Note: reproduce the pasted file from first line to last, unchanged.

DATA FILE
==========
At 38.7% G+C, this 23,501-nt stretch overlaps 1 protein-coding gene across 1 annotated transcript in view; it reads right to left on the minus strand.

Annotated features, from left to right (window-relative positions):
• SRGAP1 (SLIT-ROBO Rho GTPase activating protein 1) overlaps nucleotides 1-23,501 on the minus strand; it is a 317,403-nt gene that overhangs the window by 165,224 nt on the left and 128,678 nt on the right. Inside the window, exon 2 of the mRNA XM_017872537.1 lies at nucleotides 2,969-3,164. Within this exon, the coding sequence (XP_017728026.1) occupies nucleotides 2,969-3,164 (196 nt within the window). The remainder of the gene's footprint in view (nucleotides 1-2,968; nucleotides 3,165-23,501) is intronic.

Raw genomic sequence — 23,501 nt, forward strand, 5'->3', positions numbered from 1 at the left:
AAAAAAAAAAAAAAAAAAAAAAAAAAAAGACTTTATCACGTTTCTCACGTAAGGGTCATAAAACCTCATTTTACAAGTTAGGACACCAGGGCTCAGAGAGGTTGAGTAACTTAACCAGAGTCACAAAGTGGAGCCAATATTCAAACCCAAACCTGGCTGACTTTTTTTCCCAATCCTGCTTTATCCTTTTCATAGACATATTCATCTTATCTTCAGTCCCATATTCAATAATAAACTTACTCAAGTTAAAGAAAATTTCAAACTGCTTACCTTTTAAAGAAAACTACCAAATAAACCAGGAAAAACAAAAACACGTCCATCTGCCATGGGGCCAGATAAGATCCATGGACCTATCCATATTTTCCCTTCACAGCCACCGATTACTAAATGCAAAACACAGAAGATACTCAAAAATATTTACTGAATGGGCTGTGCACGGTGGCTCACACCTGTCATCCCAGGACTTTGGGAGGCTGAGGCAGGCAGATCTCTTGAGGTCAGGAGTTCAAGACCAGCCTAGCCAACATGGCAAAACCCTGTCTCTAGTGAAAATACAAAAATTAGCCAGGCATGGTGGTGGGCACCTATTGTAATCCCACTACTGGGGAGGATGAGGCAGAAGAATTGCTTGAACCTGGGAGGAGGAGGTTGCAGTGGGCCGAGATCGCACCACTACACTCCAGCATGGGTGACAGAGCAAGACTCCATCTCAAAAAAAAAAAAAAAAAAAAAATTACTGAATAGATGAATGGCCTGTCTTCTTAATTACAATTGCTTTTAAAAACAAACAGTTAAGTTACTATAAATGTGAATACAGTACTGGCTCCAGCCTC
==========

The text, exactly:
At 38.7% G+C, this 23,501-nt stretch overlaps 1 protein-coding gene across 1 annotated transcript in view; it reads right to left on the minus strand.

Annotated features, from left to right (window-relative positions):
• SRGAP1 (SLIT-ROBO Rho GTPase activating protein 1) overlaps nucleotides 1-23,501 on the minus strand; it is a 317,403-nt gene that overhangs the window by 165,224 nt on the left and 128,678 nt on the right. Inside the window, exon 2 of the mRNA XM_017872537.1 lies at nucleotides 2,969-3,164. Within this exon, the coding sequence (XP_017728026.1) occupies nucleotides 2,969-3,164 (196 nt within the window). The remainder of the gene's footprint in view (nucleotides 1-2,968; nucleotides 3,165-23,501) is intronic.

Raw genomic sequence — 23,501 nt, forward strand, 5'->3', positions numbered from 1 at the left:
AAAAAAAAAAAAAAAAAAAAAAAAAAAAGACTTTATCACGTTTCTCACGTAAGGGTCATAAAACCTCATTTTACAAGTTAGGACACCAGGGCTCAGAGAGGTTGAGTAACTTAACCAGAGTCACAAAGTGGAGCCAATATTCAAACCCAAACCTGGCTGACTTTTTTTCCCAATCCTGCTTTATCCTTTTCATAGACATATTCATCTTATCTTCAGTCCCATATTCAATAATAAACTTACTCAAGTTAAAGAAAATTTCAAACTGCTTACCTTTTAAAGAAAACTACCAAATAAACCAGGAAAAACAAAAACACGTCCATCTGCCATGGGGCCAGATAAGATCCATGGACCTATCCATATTTTCCCTTCACAGCCACCGATTACTAAATGCAAAACACAGAAGATACTCAAAAATATTTACTGAATGGGCTGTGCACGGTGGCTCACACCTGTCATCCCAGGACTTTGGGAGGCTGAGGCAGGCAGATCTCTTGAGGTCAGGAGTTCAAGACCAGCCTAGCCAACATGGCAAAACCCTGTCTCTAGTGAAAATACAAAAATTAGCCAGGCATGGTGGTGGGCACCTATTGTAATCCCACTACTGGGGAGGATGAGGCAGAAGAATTGCTTGAACCTGGGAGGAGGAGGTTGCAGTGGGCCGAGATCGCACCACTACACTCCAGCATGGGTGACAGAGCAAGACTCCATCTCAAAAAAAAAAAAAAAAAAAAAATTACTGAATAGATGAATGGCCTGTCTTCTTAATTACAATTGCTTTTAAAAACAAACAGTTAAGTTACTATAAATGTGAATACAGTACTGGCTCCAGCCTC